We get that a nice RPI comes from playing quality opponents out of conference and away from home, but when do we start winning some of these games?  We love that Lavin is here and we wouldn’t trade him for a second, but does having him mean a legacy of west coast losses?  Since Lavin is a Cali guy some might have the odd hope that he knows how to prepare teams to play on the west coast, but prior to last Tuesday’s game in Frisco, we all but knew that the team was headed for a loss.  When we thought about the halftime ceremony and how Lavin’s dad, Cap, was there at the game, we thought those things might have given St. John’s some extra oomph.  But it was a fantasy that was devastated early enough, as St. John’s was virtually down from the opening tip, causing us to ask ourselves how we could momentarily buy that Lavin west coast edge propaganda.

For stretches Tuesday night, St. John’s trailed very badly, which was especially disappointing when St. John’s cut the lead to 38-35 at the half, a run spear headed by a guy who looks spear headed with that odd fade, dynamic two D’Angelo Harrison, and then let SF get on a 14-2 run to start the second half and extend the lead to 52-37.  But we aren’t here to complain about the eventual loss, perse.  SF’s point guard Cody Doolin (14 Assists), orchestrating his team’s offense like a Steve Nash, seemed to have the ball on a string the whole night.  He is by far the best point guard we’ve seen this year.  That kid is a heady player who had his way with St. John’s young backcourt, except when St. John’s cut that 52-37 lead to 59-54 mid way through the 2nd half, when Lavin made a wise adjustment, putting Sir’Dominick Pointer on Doolin.  Pointer, widely heralded as the team’s best perimeter defender–another nappy headed kid–who had not really distinguished himself as a stopper to us, though Tuesday we saw that potential, as he played Doolin physically and step for step in the full court, until inevitable foul trouble necessitated a different matchup.  Pointer had at one point stolen an inbounds pass right under the SF basket, and was poised for a layup that would’ve cut the lead to 3 but he had stepped on the baseline, negating the play.  Pointer also displayed a very rough, east coast brand of defense that makes him perfect for the Big East.  You could tell that Doolin was uncomfortable with that matchup, as Pointer literally manhandled the upper classmen, reminiscent of star alum Ron Artest…um, we mean Metta World Peace, of course.

When we see the flashes that we did from Pointer, from the very promising young big Obepka, who may more than make up for not having Pelle, and from leading scorer D’Angelo Harrison, we can tell the team has a winning nucleus.  St. John’s got a reasonable contribution last night from Ohio native Jakarr Sampson, and though the highly touted freshman has shown flashes from the wing and around the rim, he’s still finding his way as he transitions to the college game.  Sampson was also part of the banner 2011 class who never made it on to the court last year due to eligibility issues, but at least he kept his word to Lavin and recommitted to SJU. He also must work on finding a better ‘do.  Is he the player he was hyped to be?  He’s had both fluid moments and struggles so far, but he does not seem to be in the same class of player as Harkless, even when rolling.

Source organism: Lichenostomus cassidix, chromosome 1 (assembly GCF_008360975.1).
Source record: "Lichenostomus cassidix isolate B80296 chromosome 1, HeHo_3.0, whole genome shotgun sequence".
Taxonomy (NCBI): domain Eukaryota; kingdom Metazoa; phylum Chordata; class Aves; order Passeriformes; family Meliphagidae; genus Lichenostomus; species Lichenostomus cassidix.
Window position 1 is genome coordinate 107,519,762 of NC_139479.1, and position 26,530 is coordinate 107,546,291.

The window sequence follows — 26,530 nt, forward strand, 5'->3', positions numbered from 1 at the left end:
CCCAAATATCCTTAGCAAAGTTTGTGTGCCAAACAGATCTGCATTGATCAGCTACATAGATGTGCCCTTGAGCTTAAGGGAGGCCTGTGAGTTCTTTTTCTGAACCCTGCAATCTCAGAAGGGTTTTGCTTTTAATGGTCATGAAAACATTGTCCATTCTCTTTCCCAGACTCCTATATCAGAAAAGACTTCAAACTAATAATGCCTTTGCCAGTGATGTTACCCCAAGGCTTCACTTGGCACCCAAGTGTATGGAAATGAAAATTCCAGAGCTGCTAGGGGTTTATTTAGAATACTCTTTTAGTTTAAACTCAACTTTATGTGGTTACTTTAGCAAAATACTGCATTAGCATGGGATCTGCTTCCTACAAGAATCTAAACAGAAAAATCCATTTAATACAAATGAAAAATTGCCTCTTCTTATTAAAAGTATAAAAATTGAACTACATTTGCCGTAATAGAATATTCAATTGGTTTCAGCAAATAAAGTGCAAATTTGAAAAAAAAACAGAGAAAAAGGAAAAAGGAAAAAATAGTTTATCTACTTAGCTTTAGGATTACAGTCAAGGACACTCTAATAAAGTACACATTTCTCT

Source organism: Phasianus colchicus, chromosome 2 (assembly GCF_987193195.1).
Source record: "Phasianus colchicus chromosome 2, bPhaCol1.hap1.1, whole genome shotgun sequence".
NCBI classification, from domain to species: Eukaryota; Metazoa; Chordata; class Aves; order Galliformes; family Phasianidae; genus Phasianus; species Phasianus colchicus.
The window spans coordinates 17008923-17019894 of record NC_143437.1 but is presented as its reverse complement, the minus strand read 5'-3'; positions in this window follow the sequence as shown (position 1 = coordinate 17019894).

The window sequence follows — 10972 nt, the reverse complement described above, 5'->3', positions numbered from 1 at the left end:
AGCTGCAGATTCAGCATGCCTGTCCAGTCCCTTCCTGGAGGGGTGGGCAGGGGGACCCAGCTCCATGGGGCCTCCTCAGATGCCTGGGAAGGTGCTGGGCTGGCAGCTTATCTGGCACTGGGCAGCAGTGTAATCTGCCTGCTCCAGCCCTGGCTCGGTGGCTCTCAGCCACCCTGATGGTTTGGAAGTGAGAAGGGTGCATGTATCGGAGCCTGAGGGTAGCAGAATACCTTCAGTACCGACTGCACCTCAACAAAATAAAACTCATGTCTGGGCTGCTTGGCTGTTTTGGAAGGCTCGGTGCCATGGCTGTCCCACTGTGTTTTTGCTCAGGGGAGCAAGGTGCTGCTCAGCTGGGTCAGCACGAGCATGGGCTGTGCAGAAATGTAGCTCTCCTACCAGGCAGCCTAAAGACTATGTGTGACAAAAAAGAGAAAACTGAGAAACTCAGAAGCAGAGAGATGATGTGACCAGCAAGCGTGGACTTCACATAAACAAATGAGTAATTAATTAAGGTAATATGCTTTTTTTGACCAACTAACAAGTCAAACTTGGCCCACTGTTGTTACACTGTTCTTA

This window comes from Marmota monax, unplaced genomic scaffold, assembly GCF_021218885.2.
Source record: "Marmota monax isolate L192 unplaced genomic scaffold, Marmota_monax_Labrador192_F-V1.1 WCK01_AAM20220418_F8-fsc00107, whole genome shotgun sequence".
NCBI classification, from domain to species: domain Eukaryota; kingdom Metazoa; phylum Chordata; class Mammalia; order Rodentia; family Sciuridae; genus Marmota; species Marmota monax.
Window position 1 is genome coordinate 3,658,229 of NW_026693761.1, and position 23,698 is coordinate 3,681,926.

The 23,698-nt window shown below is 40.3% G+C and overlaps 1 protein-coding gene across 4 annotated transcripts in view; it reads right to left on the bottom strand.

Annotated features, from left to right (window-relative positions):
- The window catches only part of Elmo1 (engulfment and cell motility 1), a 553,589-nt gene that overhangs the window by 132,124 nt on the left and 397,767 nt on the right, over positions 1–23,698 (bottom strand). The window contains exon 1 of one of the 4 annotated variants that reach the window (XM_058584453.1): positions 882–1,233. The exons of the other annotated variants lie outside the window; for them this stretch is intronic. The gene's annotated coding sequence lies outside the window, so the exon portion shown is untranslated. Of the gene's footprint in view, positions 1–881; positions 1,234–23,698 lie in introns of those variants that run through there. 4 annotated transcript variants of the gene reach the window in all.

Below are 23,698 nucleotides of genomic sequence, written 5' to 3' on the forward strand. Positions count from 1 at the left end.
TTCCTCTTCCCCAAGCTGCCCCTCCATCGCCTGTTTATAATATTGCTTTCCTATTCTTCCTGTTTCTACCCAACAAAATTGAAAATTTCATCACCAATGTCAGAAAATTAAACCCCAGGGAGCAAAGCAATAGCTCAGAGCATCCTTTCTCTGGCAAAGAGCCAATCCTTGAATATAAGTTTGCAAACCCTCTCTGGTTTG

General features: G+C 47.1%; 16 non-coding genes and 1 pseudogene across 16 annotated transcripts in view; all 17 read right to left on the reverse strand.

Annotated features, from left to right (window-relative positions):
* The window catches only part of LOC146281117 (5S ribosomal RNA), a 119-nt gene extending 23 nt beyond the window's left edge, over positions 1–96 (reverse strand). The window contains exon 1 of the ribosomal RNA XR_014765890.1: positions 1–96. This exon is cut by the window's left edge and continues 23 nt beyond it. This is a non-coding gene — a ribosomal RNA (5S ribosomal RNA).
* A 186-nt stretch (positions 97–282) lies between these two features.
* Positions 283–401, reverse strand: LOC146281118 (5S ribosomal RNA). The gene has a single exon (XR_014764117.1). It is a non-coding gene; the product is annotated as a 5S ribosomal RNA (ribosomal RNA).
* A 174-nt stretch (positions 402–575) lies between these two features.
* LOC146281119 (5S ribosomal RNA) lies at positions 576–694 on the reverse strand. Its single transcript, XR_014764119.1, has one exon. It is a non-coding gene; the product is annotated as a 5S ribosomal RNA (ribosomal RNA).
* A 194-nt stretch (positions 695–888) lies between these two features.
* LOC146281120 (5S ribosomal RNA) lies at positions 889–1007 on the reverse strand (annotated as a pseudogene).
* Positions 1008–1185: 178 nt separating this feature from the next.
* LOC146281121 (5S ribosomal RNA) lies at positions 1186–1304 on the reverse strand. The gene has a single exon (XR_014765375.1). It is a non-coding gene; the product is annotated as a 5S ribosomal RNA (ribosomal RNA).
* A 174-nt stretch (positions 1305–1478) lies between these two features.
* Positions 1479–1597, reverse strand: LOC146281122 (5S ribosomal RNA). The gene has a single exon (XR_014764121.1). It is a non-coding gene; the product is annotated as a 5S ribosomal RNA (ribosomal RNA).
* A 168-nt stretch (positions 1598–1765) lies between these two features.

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St. John’s seems to have a lot of talent by committee.  At different points in the game we saw good things from Sampson, Amir Garrett (who also plays baseball and is a strong prospect for the Cincinnati Reds, as well as another bad hair member of the Storm) Pointer, Obepka, and D’Angelo Harrison, but they all seemed to run invisible for stretches as well, which worries us more from Garrett and Harrison, who are essentially veterans on this club.  We were glad to see Pointer flash his defensive potential, and really play to the bulldog persona we’ve heard so much about, but Pointer is not a guy who we feel teams have to worry about scoring, and is, at least right now, a very incomplete player.  The usually reliable Phil Greene who can be counted on to score and play a lot of smart minutes did neither Tuesday, and was largely invisible as well.  We aren’t picking on Greene so much as acknowledging that he doesn’t match up well with legitimate point guards.  The tone of the broadcast seemed to reflect as much, with the announcers, joined by Chris Mullin, echoing the notion that the difference between the teams was that USF has a Doolin and St John’s does not.  Hopefully Jamal Branch will balance that equation as soon as he is eligible, and Orlando Sanchez, a supposed beast on the interior, will allow St. John’s to have more success in the paint.

While we are optimistic about the program, we can’t go crazy about guys who aren’t eligible, as last year has reminded us.  It is also unwise to put too much stock in guys who haven’t played much college basketball.  While Branch is a transfer, and he may have represented the best point guard option available at his late signing date, we feel that St. John’s is having trouble making commitments stick, especially at the one, and that there were several freshmen point guards who stayed relatively local that are better players than Branch.

Sanchez could be this year’s God’s Gift, a guy with a lot of hype to live up to who probably won’t.  Notice how Lavin has GG moored to the bench this year when last year he was practically the toast of the town.  Sanchez could also be a guy who doesn’t get cleared to play.